interior region of the image of the curve. To this we apply the
result above.
\medskip
\noindent{\sc Proof of Lemma \ref{rl}.} Let an infinitesimal
$\vep>0$ be defined as in Lemma~\ref{app}\ref{ii}, so that $\cK$
and $\aK$ are included in the \dd\vep neighborhood of $\Pi$.
Note that each side of $\Pi$ is infinitesimal by definition.
For any side $PQ$ of $\Pi$
we draw a rectangle of the size $(|\wed PQ|+4\vep)\ti(4\vep)$ so
that the side $PQ$ lies within the rectangle at equal distance
$2\vep$ from each of the four sides of the rectangle.
Let us say that a point $E$ is the {\it inner intersection\/} of
two straight segments $\sg$ and $\sg'$ iff $E$ is an inner point of
both $\sg$ and $\sg',$ and $\sg\cap\sg'=\ans{E}.$
%
For any point $C\in\Pi\inte$ which is either a vertex of some
of the rectangles above, or an inner intersection of sides of two
different rectangles in this family let $\wed C{C'}$ be a
shortest straight segment which connects $C$ with a point $C'$
on $\Pi\,;$ obviously each $CC'$ is infinitesimal.
Let us fix a standard point $A$ in $\cK\inte$.
The parts of the rectangles lying within $\Pi$ and the
segments $\wed C{C'}$ decompose the interior region $\Pi\inte$
into a (possibly hyperfinite) number of polygonal domains.
Let the polygon $\Pi'$ be the boundary of the domain
containing $A.$ (Note that all the lines involved lie in
the monad of $\Pi,$ hence none of them contains $A$.) It
remains to prove that ${\Pi'}\inte$ also contains any other
standard point $B$ of $\cK\inte$.
%the other point.~\footnote
%{\ It is clear then that ${\Pi'}\inte$ contains all standard points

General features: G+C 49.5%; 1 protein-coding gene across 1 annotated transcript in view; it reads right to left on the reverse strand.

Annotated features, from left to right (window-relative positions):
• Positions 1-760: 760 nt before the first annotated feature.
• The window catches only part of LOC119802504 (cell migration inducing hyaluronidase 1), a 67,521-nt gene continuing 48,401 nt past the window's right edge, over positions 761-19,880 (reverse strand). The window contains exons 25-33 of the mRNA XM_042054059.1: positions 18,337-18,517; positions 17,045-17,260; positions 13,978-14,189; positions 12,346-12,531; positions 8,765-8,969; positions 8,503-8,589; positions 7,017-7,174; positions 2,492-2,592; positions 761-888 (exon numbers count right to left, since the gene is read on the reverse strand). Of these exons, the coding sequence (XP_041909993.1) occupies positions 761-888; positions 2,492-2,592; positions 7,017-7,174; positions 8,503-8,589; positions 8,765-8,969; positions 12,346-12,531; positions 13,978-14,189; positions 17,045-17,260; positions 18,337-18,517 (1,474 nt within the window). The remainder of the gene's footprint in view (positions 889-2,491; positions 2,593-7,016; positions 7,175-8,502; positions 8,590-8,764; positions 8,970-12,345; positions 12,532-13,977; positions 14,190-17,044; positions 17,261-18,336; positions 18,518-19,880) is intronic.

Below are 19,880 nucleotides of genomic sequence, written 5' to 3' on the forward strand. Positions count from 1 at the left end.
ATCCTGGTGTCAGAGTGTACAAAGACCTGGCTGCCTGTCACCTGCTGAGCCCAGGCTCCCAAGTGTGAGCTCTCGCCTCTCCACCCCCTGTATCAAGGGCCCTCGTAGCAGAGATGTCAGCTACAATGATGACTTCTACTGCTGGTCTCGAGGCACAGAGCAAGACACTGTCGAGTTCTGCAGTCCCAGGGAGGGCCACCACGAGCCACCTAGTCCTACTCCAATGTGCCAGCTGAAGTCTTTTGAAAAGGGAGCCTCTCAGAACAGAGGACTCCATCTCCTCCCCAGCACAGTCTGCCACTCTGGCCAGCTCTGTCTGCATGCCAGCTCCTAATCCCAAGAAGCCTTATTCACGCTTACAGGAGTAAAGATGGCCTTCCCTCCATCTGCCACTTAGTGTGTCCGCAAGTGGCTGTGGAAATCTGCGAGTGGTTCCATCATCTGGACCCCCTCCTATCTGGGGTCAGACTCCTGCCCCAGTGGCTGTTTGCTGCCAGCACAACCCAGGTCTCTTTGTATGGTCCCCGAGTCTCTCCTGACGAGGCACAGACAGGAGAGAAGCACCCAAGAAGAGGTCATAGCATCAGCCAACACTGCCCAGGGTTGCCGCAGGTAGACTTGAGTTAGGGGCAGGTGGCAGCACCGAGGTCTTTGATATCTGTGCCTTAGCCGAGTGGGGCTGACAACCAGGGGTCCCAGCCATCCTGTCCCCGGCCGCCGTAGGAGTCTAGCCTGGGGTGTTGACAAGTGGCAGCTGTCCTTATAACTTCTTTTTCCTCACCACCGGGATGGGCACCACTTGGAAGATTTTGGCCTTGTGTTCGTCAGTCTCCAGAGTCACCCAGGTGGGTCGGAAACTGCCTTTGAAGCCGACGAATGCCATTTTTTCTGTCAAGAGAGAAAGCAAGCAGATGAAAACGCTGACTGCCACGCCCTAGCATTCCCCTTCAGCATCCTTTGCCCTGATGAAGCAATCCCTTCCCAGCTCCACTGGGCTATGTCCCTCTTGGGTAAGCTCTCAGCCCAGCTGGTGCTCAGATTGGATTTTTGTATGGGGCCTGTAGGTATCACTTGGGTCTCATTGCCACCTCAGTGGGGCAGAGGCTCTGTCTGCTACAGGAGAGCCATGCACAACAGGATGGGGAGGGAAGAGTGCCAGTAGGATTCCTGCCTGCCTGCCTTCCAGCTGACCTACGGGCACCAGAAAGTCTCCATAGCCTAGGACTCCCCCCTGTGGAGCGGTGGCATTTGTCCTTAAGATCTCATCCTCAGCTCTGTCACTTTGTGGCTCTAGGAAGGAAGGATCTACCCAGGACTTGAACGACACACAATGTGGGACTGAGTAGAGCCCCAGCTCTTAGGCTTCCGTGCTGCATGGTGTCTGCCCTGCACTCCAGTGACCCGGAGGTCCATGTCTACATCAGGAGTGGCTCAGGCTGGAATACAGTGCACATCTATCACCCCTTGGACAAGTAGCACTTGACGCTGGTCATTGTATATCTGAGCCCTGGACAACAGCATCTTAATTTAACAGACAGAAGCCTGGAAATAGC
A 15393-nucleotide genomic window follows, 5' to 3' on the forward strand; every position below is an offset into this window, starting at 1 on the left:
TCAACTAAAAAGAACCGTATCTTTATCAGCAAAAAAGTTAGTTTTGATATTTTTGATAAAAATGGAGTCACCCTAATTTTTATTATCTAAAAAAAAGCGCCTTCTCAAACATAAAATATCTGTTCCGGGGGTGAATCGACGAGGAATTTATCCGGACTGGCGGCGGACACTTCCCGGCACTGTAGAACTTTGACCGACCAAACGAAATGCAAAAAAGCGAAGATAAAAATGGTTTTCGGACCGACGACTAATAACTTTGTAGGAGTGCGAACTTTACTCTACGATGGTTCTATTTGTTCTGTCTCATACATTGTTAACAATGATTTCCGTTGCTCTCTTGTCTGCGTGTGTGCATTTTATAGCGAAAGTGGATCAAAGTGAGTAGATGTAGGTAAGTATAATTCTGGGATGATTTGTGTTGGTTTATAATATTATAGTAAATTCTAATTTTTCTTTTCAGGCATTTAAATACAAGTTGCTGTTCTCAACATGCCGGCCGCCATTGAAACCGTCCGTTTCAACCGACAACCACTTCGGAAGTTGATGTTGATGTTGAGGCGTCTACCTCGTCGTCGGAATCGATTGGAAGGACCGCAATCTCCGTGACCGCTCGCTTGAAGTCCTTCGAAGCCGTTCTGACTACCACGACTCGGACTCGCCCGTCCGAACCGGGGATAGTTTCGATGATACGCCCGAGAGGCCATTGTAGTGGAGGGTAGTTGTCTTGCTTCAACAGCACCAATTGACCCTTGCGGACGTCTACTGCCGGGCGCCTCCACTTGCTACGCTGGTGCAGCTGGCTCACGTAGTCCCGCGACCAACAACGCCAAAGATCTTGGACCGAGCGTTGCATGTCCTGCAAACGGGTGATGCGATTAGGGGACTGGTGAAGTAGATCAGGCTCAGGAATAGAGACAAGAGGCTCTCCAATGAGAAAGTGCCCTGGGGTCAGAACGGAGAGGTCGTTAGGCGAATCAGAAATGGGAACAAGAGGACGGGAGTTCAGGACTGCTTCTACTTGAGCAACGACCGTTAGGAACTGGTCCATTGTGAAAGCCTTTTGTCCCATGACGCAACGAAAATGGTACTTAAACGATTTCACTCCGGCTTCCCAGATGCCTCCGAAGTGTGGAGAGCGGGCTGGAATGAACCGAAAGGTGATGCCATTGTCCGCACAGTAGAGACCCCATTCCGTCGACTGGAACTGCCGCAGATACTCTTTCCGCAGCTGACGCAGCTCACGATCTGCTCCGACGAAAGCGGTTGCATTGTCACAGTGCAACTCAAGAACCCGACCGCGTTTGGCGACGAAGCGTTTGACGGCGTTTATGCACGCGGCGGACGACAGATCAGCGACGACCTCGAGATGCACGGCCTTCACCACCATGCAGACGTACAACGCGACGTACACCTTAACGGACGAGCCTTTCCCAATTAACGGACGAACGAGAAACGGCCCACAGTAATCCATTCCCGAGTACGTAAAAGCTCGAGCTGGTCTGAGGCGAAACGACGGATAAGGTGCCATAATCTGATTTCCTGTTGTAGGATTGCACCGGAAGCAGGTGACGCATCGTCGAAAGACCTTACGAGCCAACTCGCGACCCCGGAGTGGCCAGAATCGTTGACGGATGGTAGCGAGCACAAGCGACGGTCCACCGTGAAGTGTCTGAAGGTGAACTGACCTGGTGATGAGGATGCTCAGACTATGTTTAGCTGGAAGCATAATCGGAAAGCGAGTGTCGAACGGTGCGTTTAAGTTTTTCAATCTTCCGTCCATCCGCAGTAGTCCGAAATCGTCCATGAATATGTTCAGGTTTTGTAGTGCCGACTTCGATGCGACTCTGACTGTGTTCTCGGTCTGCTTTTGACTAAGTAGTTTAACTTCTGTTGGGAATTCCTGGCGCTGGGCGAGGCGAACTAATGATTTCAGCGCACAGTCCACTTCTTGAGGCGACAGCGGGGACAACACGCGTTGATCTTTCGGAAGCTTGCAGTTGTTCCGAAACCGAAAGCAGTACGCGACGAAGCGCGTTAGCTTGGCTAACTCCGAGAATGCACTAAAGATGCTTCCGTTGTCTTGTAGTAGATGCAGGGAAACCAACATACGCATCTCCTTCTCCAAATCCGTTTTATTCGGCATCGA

%in $\cK\inte.$ -- {\it Pointed out by the referee\/}. }
Note that each side of $\Pi'$ is a part of either a side of
one of the rectangles covering $\Pi$ or of a segment
of the form $\wed{C}{C'}$ --- therefore it is infinitesimal.
Let $\Pi'=C_1C_2\dots C_n.$ We observe that by construction,
for any $k=1,...,n,$
there is a shortest segment $\sg_k=\wed{C_k}{C'_k},$ connecting
$C_k$ with
a point $C'_k$ in $\Pi$ which does not intersect ${\Pi'}\inte$.
Moreover, by the triangle equality, the segments
$\sg_k$ have no inner intersections. Therefore
any two of them intersect each other only in such a manner that
either the only intersection point is the common endpoint
$C'_k=C'_l$ or one of them is an end-part the other one.
Then the segments $\sg_k$ decompose the ring-like polygonal region
$\cR$ between $\Pi$ and $\Pi'$ into
$n$ open domains $\cD_k\msur$ $(k=1,...,n)$ defined as follows.
If $\sg_k$ and $\sg_{k+1}$ are disjoint (${\sg}_{n+1}$ equals
${\sg}_1$), then the border of $\cD_k$ consists of $\sg_k,\msur$
$\sg_{k+1},$ the side $\wed{C_k}{C_{k+1}}$ of $\Pi',$ and that
arc $\curve{C'_k}{C'_{k+1}}$ of $\Pi$ which does not contain any
of the points $C'_l$ as an inner point.
If $\sg_k$ and $\sg_{k+1}$ have the common endpoint $C_k=C_{k+1}$
and no more common points, then the border shrinks to $\sg_k,\msur$
$\sg_{k+1},$ and $\wed{C_k}{C_{k+1}}.$ If, finally, one of
the segments is included in the other, then $\cD_k$ is
empty.
If now $B\in {\Pi'}\exte$, then $B$ belongs to one of the domains
$\cD_k.$ If this is a domain of the first type, then the
infinitesimal simple arc $C'_kC_kC_{k+1}C'_{k+1}$ separates $A$
from $B$ within $\Pi,$ which easily implies, by
Lemma~\ref{app}\ref{n}, that either $A$ or $B$ belongs to the
monad of $\Pi,$ which contradicts the choice of the points. If
$\cD_k$ is a domain of second type, then the
barrier accordingly shrinks, leading to the same contradiction.
\qed
\noindent{\bfit Acknowledgments} \ The authors acknowledge with
pleasure useful discussions with C.\ W.\ Henson, H.\ J.\ Keisler,
S.\ Leth, P.\ A.\ Loeb in matters of the Jordan curve theorem in
the course of the Edinburgh meeting on nonstandard analysis
(August 1996).
The authors are thankful to the organizers of the meeting for
the opportunity to give a preliminary talk. The authors are thankful
to the referee for substantial comments and suggestions.
\begin{thebibliography}{99}
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Situs relating to the division of a plane or of space by a closed
curve or surface, \emph{%
Bull. Amer. Math. Soc.} (2), \textbf{10} (1904), 301.
\bibitem{BeCh94} {N.\ Bertoglio, R.\ Chuaqui},
An elementary geometric nonstandard proof of the Jordan curve